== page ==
Many of the fads - even those that sound absurd - are grounded in common sense. But in this relentless chase after some sort of Holy Grail it is possible to overlook the obvious fact that people are likely to work better if they believe in what they are doing.
Though it is tempting to believe that everybody in business - particularly those labouring in big corporations - is like some character out of a Dilbert cartoon, concentrating more on who gets the corner office than on how to improve the product or service, there are in fact many people in industry who care deeply about what they do.
You see this most obviously in the most successful parts of the creative industries. For example, John Hegarty of Bartle Bogle Hegarty, the advertising agency behind memorable commercials for Levi's jeans and Audi cars, still sounds excited about his job years after making a name for himself. Meanwhile, Steve Jobs' vision of accessible technology has been largely responsible for making Apple more than just another computer company.
Similarly, customers of the Body Shop, for instance, can be left in little doubt about founder Anita Roddick's concerns, while Julian Metcalfe, co- founder of the sandwich bar chain Pret a Manger, even goes so far as to put the slogan "Passionate about Food" on his carrier bags.
Lately, the people who run some of the world's most successful high-tech companies are demonstrating that - while they might have been regarded as nerds while at school - they can arouse deep human feelings. A manager of one of Britain's best-known companies recently said -- with more than a trace of envy and amazement in his voice - that just one word summed up what he felt on a trip around the computer company Cisco: passion.
The same word is central to Kevin Thomson's thesis for what creates success in the modern workplace - for both individuals and organisations. The chairman of the Marketing and Communication Agency is a leading UK expert on internal marketing and communication, and sums up his thinking in two books published in parallel this month.
Emotional Capital is his attempt to give what he calls the obverse side to knowledge management, the management concept that is probably responsible for more business conferences than anything else today.
Pointing out that very few companies know how to capitalise on the power of an asset they glibly describe as their "most valuable" (see panel), he says that they instead seek to value and capture "know how", or "intellectual capital", as the measure that truly defines the effectiveness of a workforce in any company.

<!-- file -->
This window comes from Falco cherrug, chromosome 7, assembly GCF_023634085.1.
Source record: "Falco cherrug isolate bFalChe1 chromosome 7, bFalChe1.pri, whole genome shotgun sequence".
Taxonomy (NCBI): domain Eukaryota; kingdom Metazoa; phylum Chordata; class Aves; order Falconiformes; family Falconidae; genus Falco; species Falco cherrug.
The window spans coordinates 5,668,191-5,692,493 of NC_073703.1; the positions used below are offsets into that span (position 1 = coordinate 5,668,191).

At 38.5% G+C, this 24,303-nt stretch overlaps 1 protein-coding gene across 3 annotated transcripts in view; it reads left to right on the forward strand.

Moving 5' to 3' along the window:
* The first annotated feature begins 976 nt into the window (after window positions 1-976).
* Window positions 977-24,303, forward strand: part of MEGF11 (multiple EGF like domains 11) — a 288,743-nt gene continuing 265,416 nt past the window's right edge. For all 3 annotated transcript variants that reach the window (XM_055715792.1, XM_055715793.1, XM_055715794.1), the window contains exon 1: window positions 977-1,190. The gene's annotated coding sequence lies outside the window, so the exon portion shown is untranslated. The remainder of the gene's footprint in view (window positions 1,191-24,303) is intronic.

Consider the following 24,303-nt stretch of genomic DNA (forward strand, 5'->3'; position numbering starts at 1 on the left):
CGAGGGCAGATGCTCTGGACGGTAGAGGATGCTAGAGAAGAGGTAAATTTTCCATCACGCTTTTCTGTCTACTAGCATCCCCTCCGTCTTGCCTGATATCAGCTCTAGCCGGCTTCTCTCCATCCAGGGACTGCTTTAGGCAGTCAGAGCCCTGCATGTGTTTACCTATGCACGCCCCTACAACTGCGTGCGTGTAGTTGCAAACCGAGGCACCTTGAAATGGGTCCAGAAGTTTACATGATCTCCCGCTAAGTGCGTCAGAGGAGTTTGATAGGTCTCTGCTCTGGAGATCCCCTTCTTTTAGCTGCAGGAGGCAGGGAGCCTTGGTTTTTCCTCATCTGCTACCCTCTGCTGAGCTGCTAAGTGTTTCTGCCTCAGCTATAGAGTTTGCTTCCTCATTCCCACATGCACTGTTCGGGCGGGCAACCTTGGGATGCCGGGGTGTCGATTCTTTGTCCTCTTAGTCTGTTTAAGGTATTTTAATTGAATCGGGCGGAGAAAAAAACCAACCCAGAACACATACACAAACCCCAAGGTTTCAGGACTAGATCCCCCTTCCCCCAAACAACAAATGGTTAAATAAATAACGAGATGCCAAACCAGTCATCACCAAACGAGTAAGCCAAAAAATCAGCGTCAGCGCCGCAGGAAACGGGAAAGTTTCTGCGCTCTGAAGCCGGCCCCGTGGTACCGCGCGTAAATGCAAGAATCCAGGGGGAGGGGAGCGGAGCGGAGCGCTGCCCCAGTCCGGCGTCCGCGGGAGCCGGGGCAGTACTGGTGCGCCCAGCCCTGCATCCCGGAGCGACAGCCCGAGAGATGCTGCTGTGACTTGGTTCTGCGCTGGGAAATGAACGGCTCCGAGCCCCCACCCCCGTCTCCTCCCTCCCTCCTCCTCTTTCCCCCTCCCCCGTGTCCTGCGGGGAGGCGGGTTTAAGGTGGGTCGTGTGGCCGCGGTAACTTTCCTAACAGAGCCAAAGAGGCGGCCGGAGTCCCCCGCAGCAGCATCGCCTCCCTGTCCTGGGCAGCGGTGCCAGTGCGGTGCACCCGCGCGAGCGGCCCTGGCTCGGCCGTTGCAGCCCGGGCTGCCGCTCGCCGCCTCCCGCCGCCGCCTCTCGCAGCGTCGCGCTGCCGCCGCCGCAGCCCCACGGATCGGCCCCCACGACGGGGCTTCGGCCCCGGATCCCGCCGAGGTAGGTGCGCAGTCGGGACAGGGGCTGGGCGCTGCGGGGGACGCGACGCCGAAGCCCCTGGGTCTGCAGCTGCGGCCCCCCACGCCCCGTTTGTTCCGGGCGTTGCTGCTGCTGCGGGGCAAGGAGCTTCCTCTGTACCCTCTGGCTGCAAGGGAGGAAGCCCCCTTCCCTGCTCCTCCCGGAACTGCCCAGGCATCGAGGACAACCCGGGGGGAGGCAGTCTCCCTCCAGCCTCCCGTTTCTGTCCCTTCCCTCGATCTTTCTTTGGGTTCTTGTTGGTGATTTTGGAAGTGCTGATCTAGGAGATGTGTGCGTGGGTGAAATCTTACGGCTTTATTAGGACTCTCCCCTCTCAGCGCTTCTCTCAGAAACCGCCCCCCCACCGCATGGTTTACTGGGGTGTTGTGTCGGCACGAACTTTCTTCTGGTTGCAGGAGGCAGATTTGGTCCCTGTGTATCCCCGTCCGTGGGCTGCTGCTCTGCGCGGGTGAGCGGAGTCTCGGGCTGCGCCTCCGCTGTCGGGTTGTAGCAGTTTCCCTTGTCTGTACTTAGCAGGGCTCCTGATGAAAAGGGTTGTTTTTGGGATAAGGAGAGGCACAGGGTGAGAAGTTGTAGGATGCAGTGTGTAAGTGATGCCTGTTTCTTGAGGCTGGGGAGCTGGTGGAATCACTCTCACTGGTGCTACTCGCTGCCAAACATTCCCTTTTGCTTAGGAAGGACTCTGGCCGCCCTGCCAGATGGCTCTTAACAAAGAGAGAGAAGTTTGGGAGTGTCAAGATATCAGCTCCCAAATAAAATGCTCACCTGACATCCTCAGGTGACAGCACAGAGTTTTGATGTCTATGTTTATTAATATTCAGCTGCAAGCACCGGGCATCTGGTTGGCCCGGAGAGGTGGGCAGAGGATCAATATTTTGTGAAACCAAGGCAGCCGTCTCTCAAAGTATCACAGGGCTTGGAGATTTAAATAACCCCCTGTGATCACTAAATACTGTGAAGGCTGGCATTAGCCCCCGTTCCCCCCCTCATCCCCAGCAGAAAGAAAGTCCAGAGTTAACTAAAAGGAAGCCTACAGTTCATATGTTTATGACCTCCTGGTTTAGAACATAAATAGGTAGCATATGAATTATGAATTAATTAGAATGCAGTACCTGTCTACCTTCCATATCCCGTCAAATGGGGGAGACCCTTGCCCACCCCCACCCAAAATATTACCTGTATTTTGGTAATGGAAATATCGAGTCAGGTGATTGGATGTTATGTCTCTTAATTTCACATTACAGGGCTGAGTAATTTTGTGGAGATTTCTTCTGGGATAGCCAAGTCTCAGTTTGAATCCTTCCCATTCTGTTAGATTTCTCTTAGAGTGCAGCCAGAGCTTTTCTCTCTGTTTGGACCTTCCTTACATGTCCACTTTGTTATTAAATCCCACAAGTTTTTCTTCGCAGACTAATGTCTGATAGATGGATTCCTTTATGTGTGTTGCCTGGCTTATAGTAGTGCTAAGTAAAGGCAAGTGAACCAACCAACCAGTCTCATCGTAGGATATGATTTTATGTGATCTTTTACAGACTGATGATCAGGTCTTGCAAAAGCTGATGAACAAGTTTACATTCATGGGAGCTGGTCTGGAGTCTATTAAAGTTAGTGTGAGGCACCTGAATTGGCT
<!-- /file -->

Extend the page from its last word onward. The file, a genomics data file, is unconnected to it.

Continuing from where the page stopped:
But this is a fallacy, he argues. "Harnessing and managing knowledge is one thing, but organisations need to manage the emotions, feelings and beliefs that motivate people to apply that knowledge constructively. Then, and only then, can a company's lifeblood - emotional capital - make an impact on financial performance."
As evidence of this he points to "the enormous financial power of properly harnessed emotional capital" that is already evident in the growth of technology stocks led by Microsoft and Intel - both of which, incidentally, boast inspirational and passionate leaders in Bill Gates and Andy Grove.
But it is one thing to observe this in one company - as did that middle manager touring the Cisco operations - and quite another to instill it in your own.
However, Thomson, who is convinced that "in time emotional capital will arrive, as did goodwill and brand values, on the balance sheet", believes that effective communication can make the difference.
And in the sister book, Passion at Work, he aims to help people help their organisations become more passionate through being their own marketers.
"Everyone has the facility to market themselves as Me plc and achieve buy-in from colleagues that is of mutual benefit," he says. "This inter- relationship marketing is developed using the principles of marketing, communication and basic psychology."
Emphasising how people subconsciously acknowledge the power of his approach through their constant use of such words as "feel", "believe" or "sense", he adds: "Passion is the key emotion that drives innovation and is now recognised as a statistically reliable measure when it comes to customer satisfaction and financial performance."
The problem is unleashing it, which is where the book comes in. He claims that by showing employees how they can influence colleagues using "easily understood communication techniques", and applying positive thinking and action in their working relationships, "the passion that leads to innovation and enhanced profit can be released in the workplace."
`Emotional Capital' and `Passion at Work' are published by Capstone at pounds 16.99 and pounds 12.99 respectively.Reuse content